Saturday, February 09, 2008

IEP, 2008

Individualized Educational Plan. Talk about your 'living documents.'
I've said before, in this context, that I wonder how most of us would measure up to this kind of scrutiny. Experts in their fields, describing your strengths and weaknesses, accomplishments and failures, setting goals for your performance over the next year.
Emma is doing well. As you can see, she is beginning to write letters, and is doing better all the time at writing her first name. After years of tracing, she's heading out onto the wide open spaces of paper and dry-erase boards. She can count to 6. She's learning signs, and using them, and, a couple of weeks ago, put a 3-word sentence together, signing "I Love Ice Cream." Mom thought it was going to be "I Love You," but Emma may have been leading her along on purpose. That's my Emma - likes the surprise, the joke, the 'BOO!"
She's beginning to work with an assistive device for speech, a little bit at school, and seems to like it. She's now being prodded to actually ask for things, rather than pulling someone to what she wants - and she's asking, rather than melting/shutting down. She's gaining strength, can now 'gallop' for many feet (another measurement), and the threshold's been lengthened. She's going to learn how to dribble a ball, here, pretty soon. She's sorting like crazy, and she's more visual than verbal when it comes to colors and identifying like things. Yes, she is. She's got buddies, and gets along really well with the kids at school - loves to participate with everyone. Everybody loves Emma (as far as I'm being told, anyway).
Now, you can look over this list and consider it to be pretty pathetic for an 8-year old. Nope. One of the things that Emma has taught me, that I think Jesus taught over and again, was that our expectations of others need to meet where they are, not where some arbitrary or selfish or theological or social norm labels them as unworthy. Our 'worthiness', our value, exists independently from these things; they are only mechanisms for us to distance ourselves from each other. But I digress. That we take the liberty to do so with the disabled should be a lesson to the normal, but we don't pay attention.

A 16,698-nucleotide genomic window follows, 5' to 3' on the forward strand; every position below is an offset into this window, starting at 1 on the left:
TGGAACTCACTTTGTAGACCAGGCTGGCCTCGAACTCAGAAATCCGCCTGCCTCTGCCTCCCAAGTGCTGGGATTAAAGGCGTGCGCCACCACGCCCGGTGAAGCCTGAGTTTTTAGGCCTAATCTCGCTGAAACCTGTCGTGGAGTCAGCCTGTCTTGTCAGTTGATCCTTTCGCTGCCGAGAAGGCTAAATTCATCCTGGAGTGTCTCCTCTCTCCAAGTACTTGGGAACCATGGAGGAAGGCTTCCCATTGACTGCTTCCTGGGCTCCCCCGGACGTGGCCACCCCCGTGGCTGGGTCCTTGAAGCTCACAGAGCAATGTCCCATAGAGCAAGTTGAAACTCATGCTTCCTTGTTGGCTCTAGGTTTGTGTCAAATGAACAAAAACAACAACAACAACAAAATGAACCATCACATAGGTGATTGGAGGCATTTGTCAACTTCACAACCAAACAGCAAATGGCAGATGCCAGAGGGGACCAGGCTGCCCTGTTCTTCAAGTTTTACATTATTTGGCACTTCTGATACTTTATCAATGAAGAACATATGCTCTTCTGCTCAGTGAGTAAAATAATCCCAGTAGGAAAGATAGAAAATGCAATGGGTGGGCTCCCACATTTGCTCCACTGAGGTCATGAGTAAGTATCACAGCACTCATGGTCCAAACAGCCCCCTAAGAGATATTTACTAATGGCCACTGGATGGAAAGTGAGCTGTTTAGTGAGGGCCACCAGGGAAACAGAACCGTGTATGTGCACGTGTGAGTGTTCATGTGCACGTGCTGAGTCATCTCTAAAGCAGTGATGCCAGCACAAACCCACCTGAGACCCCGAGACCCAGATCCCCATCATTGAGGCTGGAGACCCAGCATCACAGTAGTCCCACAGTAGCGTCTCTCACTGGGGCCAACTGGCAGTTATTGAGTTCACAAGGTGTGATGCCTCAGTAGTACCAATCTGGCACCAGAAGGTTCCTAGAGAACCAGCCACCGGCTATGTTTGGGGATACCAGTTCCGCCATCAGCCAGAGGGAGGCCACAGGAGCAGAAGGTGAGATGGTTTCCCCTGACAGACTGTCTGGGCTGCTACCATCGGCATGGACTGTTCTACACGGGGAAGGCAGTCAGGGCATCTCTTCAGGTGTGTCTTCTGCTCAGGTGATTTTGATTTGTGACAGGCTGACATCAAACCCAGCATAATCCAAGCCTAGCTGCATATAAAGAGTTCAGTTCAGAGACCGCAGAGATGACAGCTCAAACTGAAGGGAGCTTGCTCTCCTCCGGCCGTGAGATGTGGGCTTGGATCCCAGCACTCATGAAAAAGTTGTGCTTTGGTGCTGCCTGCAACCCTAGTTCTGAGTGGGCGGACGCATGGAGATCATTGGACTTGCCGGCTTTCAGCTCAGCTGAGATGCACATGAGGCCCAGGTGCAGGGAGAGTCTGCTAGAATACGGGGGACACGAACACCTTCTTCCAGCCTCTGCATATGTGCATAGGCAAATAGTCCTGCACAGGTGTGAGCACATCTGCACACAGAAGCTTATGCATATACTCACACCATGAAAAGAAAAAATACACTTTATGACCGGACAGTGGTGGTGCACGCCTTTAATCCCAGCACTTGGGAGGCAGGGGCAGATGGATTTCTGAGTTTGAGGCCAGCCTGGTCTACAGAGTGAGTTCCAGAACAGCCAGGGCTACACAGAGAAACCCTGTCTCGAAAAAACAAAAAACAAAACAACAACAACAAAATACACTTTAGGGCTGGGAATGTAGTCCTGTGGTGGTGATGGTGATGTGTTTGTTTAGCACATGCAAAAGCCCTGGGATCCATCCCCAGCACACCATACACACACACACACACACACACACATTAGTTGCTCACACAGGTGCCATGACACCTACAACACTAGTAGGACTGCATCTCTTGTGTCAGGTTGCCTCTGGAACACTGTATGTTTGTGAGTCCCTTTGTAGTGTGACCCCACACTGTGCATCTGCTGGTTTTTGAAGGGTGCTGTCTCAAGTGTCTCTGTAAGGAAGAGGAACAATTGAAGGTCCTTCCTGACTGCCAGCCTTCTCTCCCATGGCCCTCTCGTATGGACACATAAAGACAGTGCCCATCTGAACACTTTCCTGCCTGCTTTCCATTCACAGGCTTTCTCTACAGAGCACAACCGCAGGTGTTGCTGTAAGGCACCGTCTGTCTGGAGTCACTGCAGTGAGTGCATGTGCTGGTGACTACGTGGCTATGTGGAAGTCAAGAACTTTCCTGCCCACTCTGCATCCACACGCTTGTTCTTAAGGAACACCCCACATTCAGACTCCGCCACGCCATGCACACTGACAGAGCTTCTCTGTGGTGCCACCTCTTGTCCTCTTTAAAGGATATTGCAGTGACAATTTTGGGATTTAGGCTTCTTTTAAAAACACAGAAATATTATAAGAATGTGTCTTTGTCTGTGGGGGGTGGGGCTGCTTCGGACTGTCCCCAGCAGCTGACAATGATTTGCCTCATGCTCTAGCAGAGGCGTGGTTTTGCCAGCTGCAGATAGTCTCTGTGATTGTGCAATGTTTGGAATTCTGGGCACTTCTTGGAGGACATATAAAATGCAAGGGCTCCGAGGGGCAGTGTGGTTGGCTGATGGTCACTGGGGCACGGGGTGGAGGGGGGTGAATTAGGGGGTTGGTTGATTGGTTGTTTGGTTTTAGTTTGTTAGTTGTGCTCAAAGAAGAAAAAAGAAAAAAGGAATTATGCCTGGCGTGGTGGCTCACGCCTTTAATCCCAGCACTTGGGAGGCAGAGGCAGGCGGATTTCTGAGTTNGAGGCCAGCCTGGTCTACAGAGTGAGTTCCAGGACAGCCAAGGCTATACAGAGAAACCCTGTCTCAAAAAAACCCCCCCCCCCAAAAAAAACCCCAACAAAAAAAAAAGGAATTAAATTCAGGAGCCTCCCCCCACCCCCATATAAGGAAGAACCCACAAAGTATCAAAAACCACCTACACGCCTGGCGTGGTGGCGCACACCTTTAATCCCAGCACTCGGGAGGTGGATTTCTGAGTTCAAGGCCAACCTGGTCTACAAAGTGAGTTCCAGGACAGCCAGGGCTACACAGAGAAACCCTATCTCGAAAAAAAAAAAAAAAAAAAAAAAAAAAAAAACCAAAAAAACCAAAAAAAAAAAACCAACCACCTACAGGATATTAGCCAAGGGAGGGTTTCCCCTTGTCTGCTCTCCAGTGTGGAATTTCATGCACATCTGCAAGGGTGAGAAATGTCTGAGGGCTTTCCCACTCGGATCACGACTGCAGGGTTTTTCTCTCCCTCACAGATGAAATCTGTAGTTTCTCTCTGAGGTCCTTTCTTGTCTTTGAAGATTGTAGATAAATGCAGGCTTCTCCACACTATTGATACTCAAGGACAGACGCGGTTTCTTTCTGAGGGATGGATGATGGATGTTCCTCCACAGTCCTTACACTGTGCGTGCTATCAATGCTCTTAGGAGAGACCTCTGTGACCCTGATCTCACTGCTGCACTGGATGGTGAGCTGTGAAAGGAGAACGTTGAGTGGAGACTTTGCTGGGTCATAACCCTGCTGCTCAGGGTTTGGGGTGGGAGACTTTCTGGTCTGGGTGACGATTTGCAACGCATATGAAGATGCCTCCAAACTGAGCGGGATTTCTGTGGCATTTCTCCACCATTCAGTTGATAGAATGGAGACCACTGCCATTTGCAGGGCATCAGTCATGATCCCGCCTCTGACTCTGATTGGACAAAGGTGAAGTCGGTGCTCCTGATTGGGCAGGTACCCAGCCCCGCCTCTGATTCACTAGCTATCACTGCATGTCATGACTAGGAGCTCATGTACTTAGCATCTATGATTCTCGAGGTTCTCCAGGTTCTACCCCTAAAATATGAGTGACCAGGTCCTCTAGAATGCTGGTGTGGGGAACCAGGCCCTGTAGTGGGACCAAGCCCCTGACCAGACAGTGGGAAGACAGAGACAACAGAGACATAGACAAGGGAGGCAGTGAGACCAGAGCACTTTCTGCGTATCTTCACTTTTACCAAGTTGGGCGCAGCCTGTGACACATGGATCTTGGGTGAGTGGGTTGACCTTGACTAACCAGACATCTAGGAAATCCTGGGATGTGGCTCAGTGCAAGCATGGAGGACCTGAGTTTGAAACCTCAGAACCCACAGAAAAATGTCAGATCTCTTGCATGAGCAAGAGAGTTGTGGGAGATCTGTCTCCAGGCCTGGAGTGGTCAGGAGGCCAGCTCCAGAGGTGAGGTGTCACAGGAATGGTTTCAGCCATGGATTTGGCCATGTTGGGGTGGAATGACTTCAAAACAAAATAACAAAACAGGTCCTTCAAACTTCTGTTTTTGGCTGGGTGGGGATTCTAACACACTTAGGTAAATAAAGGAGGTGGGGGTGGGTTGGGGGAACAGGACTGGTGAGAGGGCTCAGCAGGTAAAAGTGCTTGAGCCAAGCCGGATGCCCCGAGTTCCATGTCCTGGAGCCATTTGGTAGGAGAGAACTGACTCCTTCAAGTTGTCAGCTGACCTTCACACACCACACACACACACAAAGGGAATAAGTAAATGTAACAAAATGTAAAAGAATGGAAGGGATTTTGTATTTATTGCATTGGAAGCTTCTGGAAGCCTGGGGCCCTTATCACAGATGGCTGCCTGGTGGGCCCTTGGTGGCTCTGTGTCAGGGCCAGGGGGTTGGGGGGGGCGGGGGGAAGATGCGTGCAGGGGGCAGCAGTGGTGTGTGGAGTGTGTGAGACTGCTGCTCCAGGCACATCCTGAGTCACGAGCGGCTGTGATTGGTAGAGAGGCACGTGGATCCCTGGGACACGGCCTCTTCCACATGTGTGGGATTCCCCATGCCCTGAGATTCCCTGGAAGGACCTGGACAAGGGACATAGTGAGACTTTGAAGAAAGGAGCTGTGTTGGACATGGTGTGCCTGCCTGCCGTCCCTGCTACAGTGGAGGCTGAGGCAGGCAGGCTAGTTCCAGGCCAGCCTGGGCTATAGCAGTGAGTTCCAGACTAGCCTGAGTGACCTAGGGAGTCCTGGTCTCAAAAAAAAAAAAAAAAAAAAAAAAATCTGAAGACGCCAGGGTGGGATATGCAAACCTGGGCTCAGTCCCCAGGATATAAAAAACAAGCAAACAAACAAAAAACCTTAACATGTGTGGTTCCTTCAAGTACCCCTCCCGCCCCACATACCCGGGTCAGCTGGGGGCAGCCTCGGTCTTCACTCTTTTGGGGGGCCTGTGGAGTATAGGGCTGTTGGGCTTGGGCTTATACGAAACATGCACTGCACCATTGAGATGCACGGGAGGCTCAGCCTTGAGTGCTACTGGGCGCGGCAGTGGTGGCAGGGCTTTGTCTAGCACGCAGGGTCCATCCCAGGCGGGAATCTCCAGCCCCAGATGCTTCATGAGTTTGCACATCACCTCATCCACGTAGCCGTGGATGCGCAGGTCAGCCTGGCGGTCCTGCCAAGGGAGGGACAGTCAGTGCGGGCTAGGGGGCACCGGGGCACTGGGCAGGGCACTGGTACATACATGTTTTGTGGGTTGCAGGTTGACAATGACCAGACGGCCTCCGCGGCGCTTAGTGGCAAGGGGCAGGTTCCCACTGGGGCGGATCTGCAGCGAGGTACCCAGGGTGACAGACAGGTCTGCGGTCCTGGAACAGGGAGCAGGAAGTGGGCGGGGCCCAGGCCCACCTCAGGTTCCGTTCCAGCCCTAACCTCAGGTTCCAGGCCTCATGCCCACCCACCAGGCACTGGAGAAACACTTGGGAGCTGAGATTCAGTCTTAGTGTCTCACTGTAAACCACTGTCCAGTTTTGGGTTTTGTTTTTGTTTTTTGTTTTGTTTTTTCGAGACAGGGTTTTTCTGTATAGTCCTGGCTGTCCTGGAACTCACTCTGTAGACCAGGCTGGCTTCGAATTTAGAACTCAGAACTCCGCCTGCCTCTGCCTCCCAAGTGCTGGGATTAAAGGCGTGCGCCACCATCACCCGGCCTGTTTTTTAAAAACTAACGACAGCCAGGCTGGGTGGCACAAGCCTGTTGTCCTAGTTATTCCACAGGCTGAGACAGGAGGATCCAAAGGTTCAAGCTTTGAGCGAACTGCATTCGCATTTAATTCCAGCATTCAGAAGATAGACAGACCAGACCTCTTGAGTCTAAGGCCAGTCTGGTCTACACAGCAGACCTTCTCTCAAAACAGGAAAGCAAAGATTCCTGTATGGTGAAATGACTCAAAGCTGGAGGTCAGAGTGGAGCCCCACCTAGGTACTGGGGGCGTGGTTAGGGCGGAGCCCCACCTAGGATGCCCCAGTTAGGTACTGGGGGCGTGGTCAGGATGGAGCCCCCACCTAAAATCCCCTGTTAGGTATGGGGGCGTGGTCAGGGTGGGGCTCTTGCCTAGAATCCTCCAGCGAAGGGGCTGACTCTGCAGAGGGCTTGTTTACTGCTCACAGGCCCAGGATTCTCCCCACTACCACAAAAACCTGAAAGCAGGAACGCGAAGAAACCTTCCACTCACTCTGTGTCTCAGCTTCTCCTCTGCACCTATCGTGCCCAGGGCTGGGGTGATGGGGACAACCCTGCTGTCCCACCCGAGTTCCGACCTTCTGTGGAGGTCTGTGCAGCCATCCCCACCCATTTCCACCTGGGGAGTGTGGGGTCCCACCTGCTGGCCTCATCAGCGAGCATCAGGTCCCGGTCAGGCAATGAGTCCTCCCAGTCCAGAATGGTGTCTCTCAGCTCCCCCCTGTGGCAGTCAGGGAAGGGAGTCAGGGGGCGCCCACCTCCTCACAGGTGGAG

We made a major change with Emma, about 18 months ago, and I think we're just now beginning to see some measurable results. My parental cycle with Emma seems to be that, just when I've given up on something, she surprises. She is determined to take her own path.
I come out of every IEP meeting with two major emotions. One is gratitude for those that are investing themselves into my daughter, and pride in what they say about my Emma, the person. There's no graph, goals, or objective criteria for that, just the way she changes and enriches them. I couldn't be any prouder of her than I am, in those moments.